Hiring This Professional Marathoner as My Running Coach Helped Me Qualify for Boston
Working with Nell Rojas was a game-changer for my confidence and showed me the value of a solid coach-athlete relationship. Here are some takeaways of what working with a coach can do for you.
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This past weekend, I ran the Houston Marathon, my 11th marathon overall, in 3:30:14, which was a 15-plus minute personal best and a Boston Marathon qualifier by almost five minutes. (I turn 35 next month and need at least a 3:35 to qualify for my new age group for the 2023 race.) Although I’d had the goal to qualify for Boston ever since I ran my first marathon in 2010 at age 23, this was the first time I felt truly fit and confident enough to actually go for it.
The COVID-19 pandemic threw a lot of people’s training and motivation levels for a loop, my own included. To add an extra layer to the mix, my last marathon (and previous PR) was the 2019 Houston Marathon, and after getting in shape to first attempt a Boston qualifier at the 2020 race, I got injured a month out and ultimately had to sit it out.
On one hand, the race cancellations that the pandemic brought shortly thereafter were a blessing in disguise, because they kept me from jumping back into training too quickly and digging myself into a deeper injury hole. On the other hand, coming back so slowly did a number on my mental game as I struggled to do any distance intervals at the pace I’d been prepared to run for 26.2 miles.
This was where hiring a coach came in. I’d been following professional runner Nell Rojas’s career for several years before interviewing her for a couple of articles I wrote in 2020. I was intrigued by the fact that Rojas, who placed ninth at the 2020 Olympic Marathon Trials and was the top American and sixth woman at the 2021 Boston Marathon, trains at a lower volume of mileage than most of her competitors. I was also interested in diving deeper into her philosophy that not every runner necessarily benefits from high-mileage training, even when pursuing goals like a Boston or Olympic Trials qualifier.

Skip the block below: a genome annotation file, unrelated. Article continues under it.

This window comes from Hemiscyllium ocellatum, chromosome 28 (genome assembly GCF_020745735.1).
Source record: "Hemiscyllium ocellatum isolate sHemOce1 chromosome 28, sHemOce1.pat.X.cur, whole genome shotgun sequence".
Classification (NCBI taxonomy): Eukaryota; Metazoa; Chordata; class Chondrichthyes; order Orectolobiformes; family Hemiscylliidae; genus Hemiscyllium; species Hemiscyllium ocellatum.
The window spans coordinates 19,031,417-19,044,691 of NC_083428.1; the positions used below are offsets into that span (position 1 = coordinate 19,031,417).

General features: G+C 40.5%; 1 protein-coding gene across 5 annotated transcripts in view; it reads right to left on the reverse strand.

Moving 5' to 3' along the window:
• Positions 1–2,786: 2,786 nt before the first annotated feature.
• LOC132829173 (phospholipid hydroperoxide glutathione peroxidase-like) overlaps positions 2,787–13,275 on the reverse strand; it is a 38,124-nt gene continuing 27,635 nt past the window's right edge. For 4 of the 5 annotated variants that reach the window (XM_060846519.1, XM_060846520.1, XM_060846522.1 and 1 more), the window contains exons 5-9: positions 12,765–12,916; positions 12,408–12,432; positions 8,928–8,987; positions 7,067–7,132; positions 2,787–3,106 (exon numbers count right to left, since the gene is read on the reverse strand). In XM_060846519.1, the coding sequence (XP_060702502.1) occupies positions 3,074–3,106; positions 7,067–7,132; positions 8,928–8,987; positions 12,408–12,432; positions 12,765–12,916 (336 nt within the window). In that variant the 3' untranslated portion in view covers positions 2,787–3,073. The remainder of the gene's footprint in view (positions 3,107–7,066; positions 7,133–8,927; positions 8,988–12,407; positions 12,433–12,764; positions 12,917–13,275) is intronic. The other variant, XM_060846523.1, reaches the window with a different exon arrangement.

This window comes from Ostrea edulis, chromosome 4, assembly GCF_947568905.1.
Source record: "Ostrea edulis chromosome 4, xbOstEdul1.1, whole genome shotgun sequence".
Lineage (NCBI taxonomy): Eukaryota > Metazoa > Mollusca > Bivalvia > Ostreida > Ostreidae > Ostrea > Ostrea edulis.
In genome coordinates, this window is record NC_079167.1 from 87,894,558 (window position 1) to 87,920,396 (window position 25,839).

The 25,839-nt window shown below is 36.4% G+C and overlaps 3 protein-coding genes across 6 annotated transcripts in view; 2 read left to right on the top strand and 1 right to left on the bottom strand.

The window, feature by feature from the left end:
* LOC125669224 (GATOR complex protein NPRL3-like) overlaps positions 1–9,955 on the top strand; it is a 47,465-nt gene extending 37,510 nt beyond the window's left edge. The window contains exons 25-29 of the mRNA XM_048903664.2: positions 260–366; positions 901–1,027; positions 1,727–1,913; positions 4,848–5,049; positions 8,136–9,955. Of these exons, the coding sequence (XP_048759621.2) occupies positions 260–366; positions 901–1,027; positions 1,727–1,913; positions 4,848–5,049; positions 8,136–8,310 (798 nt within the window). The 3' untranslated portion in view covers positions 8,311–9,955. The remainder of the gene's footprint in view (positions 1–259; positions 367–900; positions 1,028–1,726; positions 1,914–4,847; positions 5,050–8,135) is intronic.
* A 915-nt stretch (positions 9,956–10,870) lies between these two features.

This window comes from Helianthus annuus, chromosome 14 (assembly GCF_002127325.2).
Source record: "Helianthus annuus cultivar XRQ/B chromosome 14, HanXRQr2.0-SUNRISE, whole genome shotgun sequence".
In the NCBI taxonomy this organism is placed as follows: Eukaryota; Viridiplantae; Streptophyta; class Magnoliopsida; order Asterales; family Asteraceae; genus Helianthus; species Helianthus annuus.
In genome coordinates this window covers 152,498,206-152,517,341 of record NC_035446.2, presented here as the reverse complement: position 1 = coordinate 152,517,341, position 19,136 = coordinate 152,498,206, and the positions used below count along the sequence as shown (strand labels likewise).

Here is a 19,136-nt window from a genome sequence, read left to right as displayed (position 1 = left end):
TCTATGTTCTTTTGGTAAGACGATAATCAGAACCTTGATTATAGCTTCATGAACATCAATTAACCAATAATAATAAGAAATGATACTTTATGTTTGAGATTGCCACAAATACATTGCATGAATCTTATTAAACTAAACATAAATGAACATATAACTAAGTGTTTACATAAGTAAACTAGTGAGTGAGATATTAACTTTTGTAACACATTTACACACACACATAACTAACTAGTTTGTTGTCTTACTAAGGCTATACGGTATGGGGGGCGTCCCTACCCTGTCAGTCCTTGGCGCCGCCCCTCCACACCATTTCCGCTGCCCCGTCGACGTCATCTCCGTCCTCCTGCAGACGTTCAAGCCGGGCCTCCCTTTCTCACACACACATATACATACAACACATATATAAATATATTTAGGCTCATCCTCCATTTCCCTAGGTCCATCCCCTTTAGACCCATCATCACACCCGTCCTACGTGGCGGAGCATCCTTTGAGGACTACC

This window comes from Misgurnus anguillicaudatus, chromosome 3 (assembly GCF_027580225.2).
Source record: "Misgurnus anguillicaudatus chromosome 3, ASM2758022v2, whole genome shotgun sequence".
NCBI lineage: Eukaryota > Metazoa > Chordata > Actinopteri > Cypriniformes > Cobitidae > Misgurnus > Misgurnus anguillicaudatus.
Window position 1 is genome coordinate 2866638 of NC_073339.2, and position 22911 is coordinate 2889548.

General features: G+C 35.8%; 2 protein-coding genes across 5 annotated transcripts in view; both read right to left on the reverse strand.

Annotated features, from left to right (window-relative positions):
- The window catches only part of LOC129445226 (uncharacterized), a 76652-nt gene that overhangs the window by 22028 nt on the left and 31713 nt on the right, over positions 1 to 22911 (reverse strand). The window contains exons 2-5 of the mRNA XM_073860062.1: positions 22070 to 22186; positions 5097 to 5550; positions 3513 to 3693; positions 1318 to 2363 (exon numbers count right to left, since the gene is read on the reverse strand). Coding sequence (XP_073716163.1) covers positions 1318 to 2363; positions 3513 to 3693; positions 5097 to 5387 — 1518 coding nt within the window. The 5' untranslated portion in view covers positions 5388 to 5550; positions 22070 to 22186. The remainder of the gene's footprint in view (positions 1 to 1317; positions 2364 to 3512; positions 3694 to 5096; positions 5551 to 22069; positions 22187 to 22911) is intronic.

I’d been running marathons for 10 years at that point and my own trial and error had shown me that I, too, am someone who performs better on lower volume, having run my best marathon times in cycles where I peaked at 45–50 miles in a week, compared to the ones where I experimented with 60-plus miles and ran some of the worst races of my life.
I let Rojas know I was interested in hiring her as a coach once it looked like races were actually happening again and I had a goal race on the calendar. We stayed in touch and once I registered for the 2022 Houston Marathon, and we planned to start working together five months out, beginning in mid-August of last year. Here are some of the biggest takeaways from this first (and definitely not last) training cycle together.
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Your Coach Should Understand Your Life Circumstances and Align With Your Values
The biggest reason I was intrigued by the possibility of working with Rojas was when she told me, in an interview, that she believed most people are not suited to run high mileage simply because they’re not elite athletes themselves—most recreational runners are people with full-time jobs who likely aren’t sleeping enough, much less doing things like taking naps or getting regular massages. Seeing as how Rojas balances her own career as a professional athlete with coaching runners both virtually and in-person in her hometown of Boulder, Colorado, there was no question that she’d get it if I needed to adjust the schedule if something ever came up.
“As a coach looking at an athlete and being able to see how they prepare for and react to different workouts, outside stressors, and race situations day in and day out, I can sometimes more clearly see what they’re capable of than they can,” Rojas says.
It was also a plus that we’re the same age, which made Rojas really easy to talk to as a peer, both about running and life in general. And lastly, on top of having someone who checked all the boxes of what a coach would offer to make the investment worthwhile, because of the many conversations I’ve had preaching the need for better representation in all aspects of the running industry, it was also important to me to hire a coach who was a fellow woman of color.